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YRU Doing This? Spell Out The Reasons
By Jody Rathgeb
I don’t believe that my friend JD has ever done anything that’s conventional or conformist. Smart, skillful, and artistic, he spent an American life avoiding regular employment, instead picking up jobs that interested him until they didn’t: working on a shrimper, manning a tugboat, welding, etc. Some 40 years ago, he followed one such job to the Turks and Caicos Islands, which just about no one had heard of, and when the job was done, he stayed. With an expired work permit and no passport, he has lived on the edge of convention by fixing washing machines, renting scooters, helping an eco-tourism company, and picking up other odd jobs. Now in his late 70s, he thoroughly missed the dawn of the digital age.
Yet today, Facebook and the Internet are the center of his world.
Here’s what happened. After his companion, Margo, died, he became curious about the laptop she left behind and started playing with it. A younger friend, Patti, showed him a few things, and he rediscovered passions from the past: blues music, offbeat humor, astronomy, oddities of nature. Then Patti introduced him to Facebook, and he rediscovered a social network of high school classmates in Texas, a once-estranged daughter, and Margo’s relatives in Canada.
Just as his digital world began to expand, his physical world suddenly contracted. He suffered a stroke, which has left him weak and one-handed, and an enlarged prostate has saddled him with a permanent catheter while health and immigration officials dither and bicker about his illegal resident status and eligibility to travel for surgery.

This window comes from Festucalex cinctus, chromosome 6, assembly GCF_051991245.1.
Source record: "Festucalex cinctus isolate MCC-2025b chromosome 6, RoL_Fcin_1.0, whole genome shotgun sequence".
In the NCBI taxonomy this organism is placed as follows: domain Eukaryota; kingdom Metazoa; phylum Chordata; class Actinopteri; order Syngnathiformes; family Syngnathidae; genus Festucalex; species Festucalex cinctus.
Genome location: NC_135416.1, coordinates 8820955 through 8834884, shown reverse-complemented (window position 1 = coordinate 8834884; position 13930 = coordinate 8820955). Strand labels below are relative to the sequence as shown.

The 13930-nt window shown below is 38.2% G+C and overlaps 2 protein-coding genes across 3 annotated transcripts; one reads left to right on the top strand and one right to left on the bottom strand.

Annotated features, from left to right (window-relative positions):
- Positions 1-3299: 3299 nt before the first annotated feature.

He is remarkably resilient and resourceful. He set up a vice in his living room to act as his “holding” hand to open cans and packages. A rope hanging from the ceiling helps him get up from his chair. And he keeps in touch even with close neighbors via the Internet, tapping his messages with one finger. His is truly in a digital world.
The opposite is true for my sister, Susan, a retired teacher in her late 60s. She is minimally connected, but hates getting and answering email, and prefers her old World Book encyclopedias to Google. I know better than to ask her to join Facebook: If I have something to share with her, I must call or use USPS. Texting or Twitter? Hell, no.
The difference between JD and Susan is utility. JD is connected because he finds it useful; Susan does not. For both, the Internet is a tool. Despite their disparate reactions to technology, they share an attitude that differs greatly from those of younger generations, who live online as a lifestyle.
This is the key to intergenerational discussions about new technology: Know where the other person is coming from. Grandpa won’t “get” Facetime until he understands that it is useful. Madison’s preference for conversing with her phone instead of the person in front of her will baffle those who grew up when “social” and “media” were not linked words. Living a screen life may be preferable to many young people, but not everyone wants to do so. Before we try to drag everyone into that world, let’s consider the individual and the “why.”
#Real #Essay #YRUDoingThis? #JodyRathgeb #Technology #OlderGenerations #SocialMedia
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